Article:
Попова Юлия

Попова Ю.А.Пишу стихи и рассказы с десяти лет. До сих пор помню свое первое стихотворение. Закончила педагогический университет. В 2014 году стала лауреатом конкурса “Северная звезда” в номинации “Проза”.

I write poetry and stories since the age of ten. I remember my first poem. I finished pedagogical University. In 2014 I became the winner of competition “The North star” in the nomination “Prose”.

Story “47 excess chromosomes”


When the car approached the house, my mother gave full value to each word:

– Victor, some days you will be compelled to stay in your room…

– No! – I surrended oneself to despair, – I don’t want it!

– You should! I put a wonderful fir-tree in your room, I bought many pencils and sketchbooks, and I want… – she continued to speak.

– And I don’t want! I don’t want! – I began to cry in an anticipation of full loneliness on the most magic holiday in a year.

– What do you want? – my mother shouted and shook me as if I were a doll, – What?

– I want… I want to be same as all! – I hung on her hands.

– You see, you don’t know what do you want! – mother cut me short. She released me and I fell. I lay so on the road until I was brought by the scruff in the house as the second suitcase.


What I was always afraid has happened: I was locked. When the door in the library was open, I could console myself in that I will be able to run away if it becomes absolutely lonely. Though I knew that I will never make it.

I sat on a bed and drearily looked at the sparkling fir-tree in a corner. From a corridor noise, footfall of feet and a voice of my sisters reached. Lola, my elder sister, gathered for a school ball. I decided that I will go to a ball too. I shall carry on to the end, live or die. I got a jacket and a tie from a suitcase. I carefully put them on a bed and waited. When the noise calmed down, I clung to the keyhole. I saw my younger sister and called her:

– Christine!

Looking around, she on tiptoe approached to the door.

– Christine, let me out!

– I can’t make it, Victor! Mother will abuse me!

And she escaped away. But I didn’t depart from a door, hoping for something.

The loud voice of Christine was distributed from other end of a corridor:

– I want to be on a ball too, mom!

– You are too little, my girl! After two or three years you will go to a ball. Don’t doubt! – mother patiently explained.

– And I want to be there now! Now! – Christine sobbed.

The entrance door slapped. Most likely mother went to see off Lola. I heard how Christine shouting and threw something on a floor. Suddenly knock at a door sounded:

– Victor! I pulled down keys from mother! I will let you out! Are you ready?

I put on a jacket and quickly tightened a tie on my neck:

– Yes!

The key turned in a keyhole with a loud gnash.

– Run! – Christine whispered, – Only don’t tromp!

Her face was lit up by a smile, and her eyes was crafty as usual.

– And how you? – I asked, – Let’s go together!

Christine waggled head.

– No! Go alone!

On tiptoe I reached a street door. Having opened it, I heard laughter of my younger sister:

– Spoil the fun, Victor!

I thought what “to spoil” is something it seems “to rejoice” and I nodded her.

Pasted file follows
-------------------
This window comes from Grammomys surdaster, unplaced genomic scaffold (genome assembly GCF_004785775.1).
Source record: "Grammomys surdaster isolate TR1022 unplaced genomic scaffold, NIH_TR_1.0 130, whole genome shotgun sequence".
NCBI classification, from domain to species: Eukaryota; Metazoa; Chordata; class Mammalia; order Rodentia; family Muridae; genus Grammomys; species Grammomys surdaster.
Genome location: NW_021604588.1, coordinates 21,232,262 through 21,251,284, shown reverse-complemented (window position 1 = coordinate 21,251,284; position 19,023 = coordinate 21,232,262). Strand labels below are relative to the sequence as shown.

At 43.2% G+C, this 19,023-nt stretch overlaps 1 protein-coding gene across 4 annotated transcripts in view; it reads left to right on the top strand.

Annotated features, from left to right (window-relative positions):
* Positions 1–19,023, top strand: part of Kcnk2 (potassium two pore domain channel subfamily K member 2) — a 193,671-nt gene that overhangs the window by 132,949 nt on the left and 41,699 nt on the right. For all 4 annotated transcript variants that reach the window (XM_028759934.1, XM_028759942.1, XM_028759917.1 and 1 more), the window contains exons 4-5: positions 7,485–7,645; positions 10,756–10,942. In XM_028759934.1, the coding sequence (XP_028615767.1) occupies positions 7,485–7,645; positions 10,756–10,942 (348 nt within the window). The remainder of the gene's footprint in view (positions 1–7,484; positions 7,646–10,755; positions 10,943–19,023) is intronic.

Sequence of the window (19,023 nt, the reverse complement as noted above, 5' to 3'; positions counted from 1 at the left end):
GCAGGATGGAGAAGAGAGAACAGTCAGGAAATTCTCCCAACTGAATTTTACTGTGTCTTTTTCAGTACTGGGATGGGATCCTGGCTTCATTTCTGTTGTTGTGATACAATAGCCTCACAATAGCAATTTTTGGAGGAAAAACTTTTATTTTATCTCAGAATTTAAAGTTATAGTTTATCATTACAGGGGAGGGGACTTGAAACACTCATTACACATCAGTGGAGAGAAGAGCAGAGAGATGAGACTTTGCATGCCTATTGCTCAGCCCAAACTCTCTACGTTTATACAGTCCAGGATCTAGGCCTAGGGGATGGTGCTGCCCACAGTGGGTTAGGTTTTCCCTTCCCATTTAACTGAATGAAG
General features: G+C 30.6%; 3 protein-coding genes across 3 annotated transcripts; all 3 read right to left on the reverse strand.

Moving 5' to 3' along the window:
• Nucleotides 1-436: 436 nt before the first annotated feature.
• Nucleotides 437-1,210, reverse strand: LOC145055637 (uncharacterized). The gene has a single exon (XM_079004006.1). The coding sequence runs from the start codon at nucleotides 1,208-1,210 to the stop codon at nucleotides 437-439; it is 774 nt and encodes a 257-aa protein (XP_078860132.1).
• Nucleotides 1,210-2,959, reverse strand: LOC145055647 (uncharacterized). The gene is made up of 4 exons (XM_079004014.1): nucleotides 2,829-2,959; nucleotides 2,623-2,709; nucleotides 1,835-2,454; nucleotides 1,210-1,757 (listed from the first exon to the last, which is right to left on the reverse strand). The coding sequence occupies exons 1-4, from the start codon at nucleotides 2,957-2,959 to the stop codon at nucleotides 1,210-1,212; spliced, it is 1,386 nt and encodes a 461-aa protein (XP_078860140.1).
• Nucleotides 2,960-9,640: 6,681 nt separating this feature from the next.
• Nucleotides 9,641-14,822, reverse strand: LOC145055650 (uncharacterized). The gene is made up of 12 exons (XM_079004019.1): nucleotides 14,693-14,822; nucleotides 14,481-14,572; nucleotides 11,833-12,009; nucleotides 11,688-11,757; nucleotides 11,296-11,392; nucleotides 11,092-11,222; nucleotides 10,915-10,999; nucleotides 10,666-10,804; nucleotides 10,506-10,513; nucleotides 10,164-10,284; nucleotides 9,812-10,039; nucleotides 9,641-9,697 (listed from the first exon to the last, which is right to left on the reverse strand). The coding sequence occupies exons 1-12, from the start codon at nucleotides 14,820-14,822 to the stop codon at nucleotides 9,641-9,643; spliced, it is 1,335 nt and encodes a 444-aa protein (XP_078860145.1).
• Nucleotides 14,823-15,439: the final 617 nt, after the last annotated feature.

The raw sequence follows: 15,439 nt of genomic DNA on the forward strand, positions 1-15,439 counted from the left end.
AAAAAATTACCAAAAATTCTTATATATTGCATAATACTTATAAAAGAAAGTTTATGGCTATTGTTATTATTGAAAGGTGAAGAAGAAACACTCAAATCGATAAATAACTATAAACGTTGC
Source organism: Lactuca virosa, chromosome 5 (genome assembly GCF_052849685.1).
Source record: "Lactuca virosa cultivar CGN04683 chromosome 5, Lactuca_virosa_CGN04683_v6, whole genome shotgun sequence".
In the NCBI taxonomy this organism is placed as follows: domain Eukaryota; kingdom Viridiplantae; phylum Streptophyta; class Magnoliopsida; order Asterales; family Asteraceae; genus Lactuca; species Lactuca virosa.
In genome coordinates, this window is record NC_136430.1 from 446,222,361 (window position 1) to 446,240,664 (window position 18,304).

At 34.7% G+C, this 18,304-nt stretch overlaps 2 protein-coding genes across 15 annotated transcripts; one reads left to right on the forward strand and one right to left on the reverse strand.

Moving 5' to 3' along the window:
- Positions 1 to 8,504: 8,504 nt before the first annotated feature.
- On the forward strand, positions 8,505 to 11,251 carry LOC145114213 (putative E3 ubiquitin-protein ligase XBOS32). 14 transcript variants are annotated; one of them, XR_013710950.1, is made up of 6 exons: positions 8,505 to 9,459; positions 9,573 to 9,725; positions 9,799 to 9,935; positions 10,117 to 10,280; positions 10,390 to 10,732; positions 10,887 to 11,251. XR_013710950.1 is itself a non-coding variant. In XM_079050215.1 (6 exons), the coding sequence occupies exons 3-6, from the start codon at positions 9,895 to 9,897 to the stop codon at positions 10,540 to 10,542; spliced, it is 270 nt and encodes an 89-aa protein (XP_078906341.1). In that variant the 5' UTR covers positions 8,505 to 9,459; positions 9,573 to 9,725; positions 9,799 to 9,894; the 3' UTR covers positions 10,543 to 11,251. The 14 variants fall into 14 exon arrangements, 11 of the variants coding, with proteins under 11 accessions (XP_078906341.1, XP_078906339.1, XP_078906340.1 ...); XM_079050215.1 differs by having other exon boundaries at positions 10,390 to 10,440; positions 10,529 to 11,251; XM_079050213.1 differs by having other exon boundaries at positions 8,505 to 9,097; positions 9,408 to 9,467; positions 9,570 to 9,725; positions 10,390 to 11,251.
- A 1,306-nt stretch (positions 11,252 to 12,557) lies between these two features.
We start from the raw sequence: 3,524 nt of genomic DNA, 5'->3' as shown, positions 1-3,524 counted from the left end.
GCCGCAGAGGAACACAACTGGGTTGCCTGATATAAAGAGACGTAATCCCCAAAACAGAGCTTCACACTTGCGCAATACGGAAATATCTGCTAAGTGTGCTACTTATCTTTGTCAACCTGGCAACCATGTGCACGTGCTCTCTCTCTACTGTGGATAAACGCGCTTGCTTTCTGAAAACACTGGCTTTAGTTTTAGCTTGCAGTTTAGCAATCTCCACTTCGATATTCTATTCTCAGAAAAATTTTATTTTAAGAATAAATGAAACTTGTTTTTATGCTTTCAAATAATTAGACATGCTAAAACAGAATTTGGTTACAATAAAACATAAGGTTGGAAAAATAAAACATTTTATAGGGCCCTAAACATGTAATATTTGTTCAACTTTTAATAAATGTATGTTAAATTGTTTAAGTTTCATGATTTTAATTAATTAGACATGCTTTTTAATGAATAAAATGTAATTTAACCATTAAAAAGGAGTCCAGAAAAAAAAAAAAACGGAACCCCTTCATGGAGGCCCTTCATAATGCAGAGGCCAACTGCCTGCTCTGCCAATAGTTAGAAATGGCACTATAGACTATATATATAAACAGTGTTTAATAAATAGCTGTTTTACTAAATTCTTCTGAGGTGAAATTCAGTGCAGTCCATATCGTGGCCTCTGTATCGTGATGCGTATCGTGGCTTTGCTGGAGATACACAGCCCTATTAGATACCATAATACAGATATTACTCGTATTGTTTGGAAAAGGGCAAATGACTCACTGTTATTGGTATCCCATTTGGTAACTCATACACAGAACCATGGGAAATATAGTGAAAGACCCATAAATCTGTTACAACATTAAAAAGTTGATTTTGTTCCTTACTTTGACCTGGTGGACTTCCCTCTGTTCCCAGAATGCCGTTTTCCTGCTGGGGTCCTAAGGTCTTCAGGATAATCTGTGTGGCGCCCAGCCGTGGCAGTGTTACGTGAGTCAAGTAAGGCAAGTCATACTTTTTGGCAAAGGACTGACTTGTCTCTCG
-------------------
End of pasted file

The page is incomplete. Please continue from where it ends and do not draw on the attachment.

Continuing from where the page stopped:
In the big school hall music deafeningly sounded. On a ceiling multi-colored circles slid one after another. In the center of the hall girls in beautiful dresses with hats and fans danced with young people in tuxedos. I stood some time at a wall, having disappeared in its shadow, but then I safely stepped forward. I went on a hall, with curiosity considering the teenagers rushing by me. Nobody seemed paying to me attention. Suddenly before my eyes the beautiful satin bow in a light golden braid began to jump. I corrected a tie, clasped a jacket on all buttons and smoothed a palm my hair. I slightly touched a shoulder of the beautiful stranger.

– Can I invite you to dance? – politely as I was taught I asked her.

The girl slowly turned back. Her cold glance was late on my face. I smiled, hoping to knock her dead. All teachers of a boarding school were delighted with my smile. But the girl didn’t smile to me in reply, she… screamed. She screamed so as if she saw something terrible or something that shouldn’t exist. Once I so screamed when I hid at a teacher’s room door where nurses watched TV, and I saw a monster from the horror film.


I came to oneself only on the street. Lola dragged me after her, painfully squeezing my hand. She hissed:

– What did you do, the moron! Idiot! Devil’s Down!

All way she damned me, addressing to the sky.

– Mom, he spoiled me a party! – Lola began to cry and threw oneself on the neck mothers.

Then she pulled off a jacket from me and furiously began to trample down it feet. I thought that it was a game. I burst out laughing and began to repeat her movements. Lola reddened. Ink on her eyelashes became wet, her hairdress was disheveled. She looked at me sullenly. And then she approached and hit my cheek with the back of the hand. I began to cry and sat down on hunkers, having closed both hands my burned cheek.

– Down! I hate you! – Lola said this to my face.

Mother petrified.

Christine victoriously smiled, having leaned against a door slip-up. I thought that she supports me and I smiled  to her too.


That evening me and my mother talked about my illness. I asked her only one question:

– Why me?

She shrank as if from cold and answered nothing.

At night I blew nose with such force that my ears stuffed up. I caused myself vomiting, thrusting fingers into my mouth. I hoped that the forty seventh chromosome would leave my body. And then my mother, sisters and all many other people would love me.

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